Today, according to the Jewish calendar, is the anniversary of the death of Rabbi Ḥayyim Soloveitchik of Brisk (1853–1918), and next Monday that of his colleague, friend, and relative-by-marriage Rabbi Naftali Zvi Yehudah Berlin (1816–1893). Considered leading scholars in the Lithuanian-misnagdic school, the two men had very different attitudes toward talmudic methodology, halakhic decision making, and the nascent Zionist movement. Berlin’s youngest son, Meir Bar-Ilan, took his father’s Zionist sympathies much further, becoming a leader of the Religious Zionist movement, as well as a talmudic scholar in his own right.
In his memoir, Bar-Ilan describes these two rabbis’ differing approaches to the resurrection of the Jewish state:
My father was not just a supporter of Eretz Yisrael in spirit; he also acted practically to strengthen the Yishuv. He was very involved in the Odessa [council, which coordinated Russian Zionism at the time]—to the extent that on the eve of Yom Kippur during afternoon prayer, when the yeshiva students put out various “bowls” for tzedakah, he ordered me to sit next to the bowl for “settlement of the Land of Israel,” and he himself dropped money into this bowl several times. The students noticed this, and more than nine rubles were collected in the bowl—a significant amount of money in those days.
When my father received a telegram stating that the Zionist activist Leon Pinsker had died, he was very upset. As a side point, the telegram was written in Russian and used a Russian phrase that essentially meant, “Pinsker is finished.” My father said, “This is not a Jewish idea. When a person dies, he is not ‘finished.’ On the contrary, it is a beginning.”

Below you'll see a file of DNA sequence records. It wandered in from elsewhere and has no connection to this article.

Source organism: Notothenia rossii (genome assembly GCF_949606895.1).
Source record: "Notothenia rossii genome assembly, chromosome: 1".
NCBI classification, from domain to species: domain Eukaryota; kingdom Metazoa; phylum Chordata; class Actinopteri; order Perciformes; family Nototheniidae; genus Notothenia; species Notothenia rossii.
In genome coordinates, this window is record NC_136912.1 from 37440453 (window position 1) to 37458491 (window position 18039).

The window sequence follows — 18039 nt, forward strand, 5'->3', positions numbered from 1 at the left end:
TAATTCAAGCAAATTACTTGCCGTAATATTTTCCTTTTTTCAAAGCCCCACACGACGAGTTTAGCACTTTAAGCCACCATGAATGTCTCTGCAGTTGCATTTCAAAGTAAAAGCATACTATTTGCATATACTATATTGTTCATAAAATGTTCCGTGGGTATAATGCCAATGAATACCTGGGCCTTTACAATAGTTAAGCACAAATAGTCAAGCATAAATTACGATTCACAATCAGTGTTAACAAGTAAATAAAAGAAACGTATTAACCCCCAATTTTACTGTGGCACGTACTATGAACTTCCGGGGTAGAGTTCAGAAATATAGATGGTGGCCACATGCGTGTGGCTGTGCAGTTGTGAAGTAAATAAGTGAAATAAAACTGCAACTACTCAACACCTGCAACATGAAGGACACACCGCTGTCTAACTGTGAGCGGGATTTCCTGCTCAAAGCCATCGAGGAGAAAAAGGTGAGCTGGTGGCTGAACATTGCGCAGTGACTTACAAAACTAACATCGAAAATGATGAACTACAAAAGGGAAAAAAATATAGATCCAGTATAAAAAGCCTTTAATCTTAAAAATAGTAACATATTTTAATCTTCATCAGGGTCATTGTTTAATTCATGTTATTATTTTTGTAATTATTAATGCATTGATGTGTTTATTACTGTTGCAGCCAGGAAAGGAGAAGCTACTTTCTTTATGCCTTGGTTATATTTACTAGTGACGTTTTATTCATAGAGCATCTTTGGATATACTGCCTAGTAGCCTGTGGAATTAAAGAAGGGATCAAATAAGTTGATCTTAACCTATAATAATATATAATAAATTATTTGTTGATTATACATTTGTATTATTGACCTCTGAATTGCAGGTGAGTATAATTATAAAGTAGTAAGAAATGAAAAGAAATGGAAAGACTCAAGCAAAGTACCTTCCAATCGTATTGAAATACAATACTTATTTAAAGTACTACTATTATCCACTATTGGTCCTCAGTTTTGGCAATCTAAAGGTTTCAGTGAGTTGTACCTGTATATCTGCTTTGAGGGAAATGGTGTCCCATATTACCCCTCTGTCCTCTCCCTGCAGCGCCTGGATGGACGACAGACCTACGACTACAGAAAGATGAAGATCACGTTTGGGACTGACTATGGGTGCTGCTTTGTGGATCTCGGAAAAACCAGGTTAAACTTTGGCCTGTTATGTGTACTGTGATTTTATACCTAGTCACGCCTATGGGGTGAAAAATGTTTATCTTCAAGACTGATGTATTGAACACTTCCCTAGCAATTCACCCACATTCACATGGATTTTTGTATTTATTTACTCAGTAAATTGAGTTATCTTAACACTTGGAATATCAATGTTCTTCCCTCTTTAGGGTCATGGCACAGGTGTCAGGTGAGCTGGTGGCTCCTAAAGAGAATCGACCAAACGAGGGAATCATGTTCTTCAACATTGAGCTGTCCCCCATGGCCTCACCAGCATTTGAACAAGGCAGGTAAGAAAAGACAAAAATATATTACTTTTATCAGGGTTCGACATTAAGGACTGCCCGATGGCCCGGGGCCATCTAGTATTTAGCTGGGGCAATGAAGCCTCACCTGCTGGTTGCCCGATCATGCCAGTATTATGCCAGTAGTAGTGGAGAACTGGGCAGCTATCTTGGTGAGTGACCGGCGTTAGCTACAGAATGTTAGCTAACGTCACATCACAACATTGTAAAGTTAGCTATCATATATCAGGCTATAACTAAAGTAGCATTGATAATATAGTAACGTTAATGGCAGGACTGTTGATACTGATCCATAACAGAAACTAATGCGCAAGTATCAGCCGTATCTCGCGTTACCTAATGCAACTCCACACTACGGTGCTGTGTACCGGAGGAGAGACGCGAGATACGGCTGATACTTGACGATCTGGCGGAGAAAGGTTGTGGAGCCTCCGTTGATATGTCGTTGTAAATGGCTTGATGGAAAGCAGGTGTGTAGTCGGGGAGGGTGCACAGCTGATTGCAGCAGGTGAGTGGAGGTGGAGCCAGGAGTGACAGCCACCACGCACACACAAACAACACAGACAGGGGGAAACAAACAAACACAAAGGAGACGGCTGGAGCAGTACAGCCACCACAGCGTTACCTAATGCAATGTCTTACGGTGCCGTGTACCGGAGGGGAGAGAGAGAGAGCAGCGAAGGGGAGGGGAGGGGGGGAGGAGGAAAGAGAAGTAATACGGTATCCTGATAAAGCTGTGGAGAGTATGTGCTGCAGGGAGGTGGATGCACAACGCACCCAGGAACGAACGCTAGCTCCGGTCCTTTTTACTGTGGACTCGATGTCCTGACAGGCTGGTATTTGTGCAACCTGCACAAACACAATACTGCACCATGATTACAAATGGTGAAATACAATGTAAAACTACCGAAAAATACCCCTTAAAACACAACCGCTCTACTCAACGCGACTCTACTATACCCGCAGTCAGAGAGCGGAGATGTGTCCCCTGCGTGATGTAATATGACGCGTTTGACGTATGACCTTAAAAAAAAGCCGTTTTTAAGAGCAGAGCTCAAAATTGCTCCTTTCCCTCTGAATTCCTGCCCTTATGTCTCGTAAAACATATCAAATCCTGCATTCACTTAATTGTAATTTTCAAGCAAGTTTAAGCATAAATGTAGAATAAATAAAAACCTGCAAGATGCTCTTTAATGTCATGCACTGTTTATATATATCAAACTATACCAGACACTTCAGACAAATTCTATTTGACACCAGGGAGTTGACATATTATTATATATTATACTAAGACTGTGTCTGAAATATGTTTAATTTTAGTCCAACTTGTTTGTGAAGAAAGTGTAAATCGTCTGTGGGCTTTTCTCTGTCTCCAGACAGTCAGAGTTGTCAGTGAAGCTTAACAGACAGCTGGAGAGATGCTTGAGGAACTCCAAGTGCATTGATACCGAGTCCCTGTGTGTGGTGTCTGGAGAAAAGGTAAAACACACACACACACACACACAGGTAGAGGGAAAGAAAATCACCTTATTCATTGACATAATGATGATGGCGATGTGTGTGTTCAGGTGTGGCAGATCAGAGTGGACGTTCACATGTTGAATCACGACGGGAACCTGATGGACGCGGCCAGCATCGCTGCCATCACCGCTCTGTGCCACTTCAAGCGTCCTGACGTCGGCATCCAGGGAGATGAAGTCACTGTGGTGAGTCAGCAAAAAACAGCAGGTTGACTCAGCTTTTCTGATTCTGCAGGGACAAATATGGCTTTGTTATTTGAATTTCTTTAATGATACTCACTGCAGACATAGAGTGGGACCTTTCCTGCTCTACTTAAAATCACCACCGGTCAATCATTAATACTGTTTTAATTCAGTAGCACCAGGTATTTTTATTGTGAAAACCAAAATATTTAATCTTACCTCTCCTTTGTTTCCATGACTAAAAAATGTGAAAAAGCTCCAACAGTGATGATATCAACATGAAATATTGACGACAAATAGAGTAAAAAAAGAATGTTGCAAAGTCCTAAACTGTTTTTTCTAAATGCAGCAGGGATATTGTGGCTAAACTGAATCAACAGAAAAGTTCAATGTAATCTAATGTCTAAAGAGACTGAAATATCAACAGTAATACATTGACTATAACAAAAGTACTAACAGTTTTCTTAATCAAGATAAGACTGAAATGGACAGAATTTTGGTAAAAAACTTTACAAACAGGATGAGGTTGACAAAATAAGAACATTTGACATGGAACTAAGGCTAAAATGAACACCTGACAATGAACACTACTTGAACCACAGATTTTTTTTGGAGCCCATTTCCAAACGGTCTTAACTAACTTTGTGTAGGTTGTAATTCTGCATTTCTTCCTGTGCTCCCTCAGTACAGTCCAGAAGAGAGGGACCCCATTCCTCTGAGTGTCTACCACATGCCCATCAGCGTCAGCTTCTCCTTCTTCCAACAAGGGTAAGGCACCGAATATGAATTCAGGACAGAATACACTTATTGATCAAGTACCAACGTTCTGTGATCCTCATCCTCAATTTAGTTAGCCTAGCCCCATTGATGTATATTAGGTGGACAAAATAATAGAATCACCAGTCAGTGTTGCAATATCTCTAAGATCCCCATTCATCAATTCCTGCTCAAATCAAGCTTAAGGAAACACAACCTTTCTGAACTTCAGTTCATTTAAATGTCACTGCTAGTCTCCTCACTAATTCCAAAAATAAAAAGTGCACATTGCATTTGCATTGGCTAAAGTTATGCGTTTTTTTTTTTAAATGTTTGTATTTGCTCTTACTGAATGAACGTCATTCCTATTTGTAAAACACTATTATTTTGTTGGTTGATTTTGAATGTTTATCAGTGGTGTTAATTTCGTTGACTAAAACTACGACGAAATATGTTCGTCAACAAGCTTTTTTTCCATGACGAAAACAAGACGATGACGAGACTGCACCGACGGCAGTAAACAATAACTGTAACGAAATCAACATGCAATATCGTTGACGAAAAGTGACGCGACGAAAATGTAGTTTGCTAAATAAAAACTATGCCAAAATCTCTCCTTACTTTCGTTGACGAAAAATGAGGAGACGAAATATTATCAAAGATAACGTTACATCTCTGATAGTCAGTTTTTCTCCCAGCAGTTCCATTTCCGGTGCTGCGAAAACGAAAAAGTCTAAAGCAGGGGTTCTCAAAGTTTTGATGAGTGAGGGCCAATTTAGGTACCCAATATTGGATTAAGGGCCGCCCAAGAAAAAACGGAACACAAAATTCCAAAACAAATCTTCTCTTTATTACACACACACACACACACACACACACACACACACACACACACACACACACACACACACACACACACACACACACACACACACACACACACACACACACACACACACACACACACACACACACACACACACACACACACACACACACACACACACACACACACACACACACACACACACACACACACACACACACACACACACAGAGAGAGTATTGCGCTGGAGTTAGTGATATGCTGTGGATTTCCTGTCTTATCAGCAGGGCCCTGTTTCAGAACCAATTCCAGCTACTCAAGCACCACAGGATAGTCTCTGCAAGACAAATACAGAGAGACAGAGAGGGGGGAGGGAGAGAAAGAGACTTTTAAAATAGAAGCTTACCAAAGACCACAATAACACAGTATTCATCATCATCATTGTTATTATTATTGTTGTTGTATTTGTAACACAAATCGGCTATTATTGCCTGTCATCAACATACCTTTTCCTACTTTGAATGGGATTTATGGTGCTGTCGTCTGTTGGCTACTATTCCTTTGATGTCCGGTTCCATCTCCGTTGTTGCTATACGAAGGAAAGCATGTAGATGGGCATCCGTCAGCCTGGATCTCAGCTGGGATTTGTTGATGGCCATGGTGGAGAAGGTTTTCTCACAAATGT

And while Soloveitchik remained opposed to Zionism as such, Bar-Ilan writes, there was some nuance to his stance:
He was afraid of any new movement in Judaism, fearful that any step off the beaten path was likely to cause people to stray from Judaism. He lived and conducted himself without considering all of the aspects of the issue, because the one thing that was [paramount] in his eyes was this: to grasp onto the old without any change whatsoever. In Zionism, he saw not only the desire to build up the Land, but also the cause of new theories and new problems in Jewish life and thought.
But despite all this, the “air of Eretz Yisrael,” permeated Rabbi Ḥayyim’s home. His spirit was so great that he could oppose Zionism while recognizing the urgency of practical work on behalf of Eretz Yisrael. With the exception of a few extraordinary activists, Soloveitchik did more for the good of Eretz Yisrael than any other rabbi, focusing his efforts, obviously, on helping the Old Yishuv, [the deeply religious communities that originated in the late 18th century]. Almost all of the large yeshivas in Jerusalem had representatives in Brisk, [where Soloveitchik was rabbi].
There were certain emissaries [from these yeshivas] whom Rabbi Ḥayyim would spend time with for several days, simply because it gave him so much pleasure to hear about life in the Land of Israel.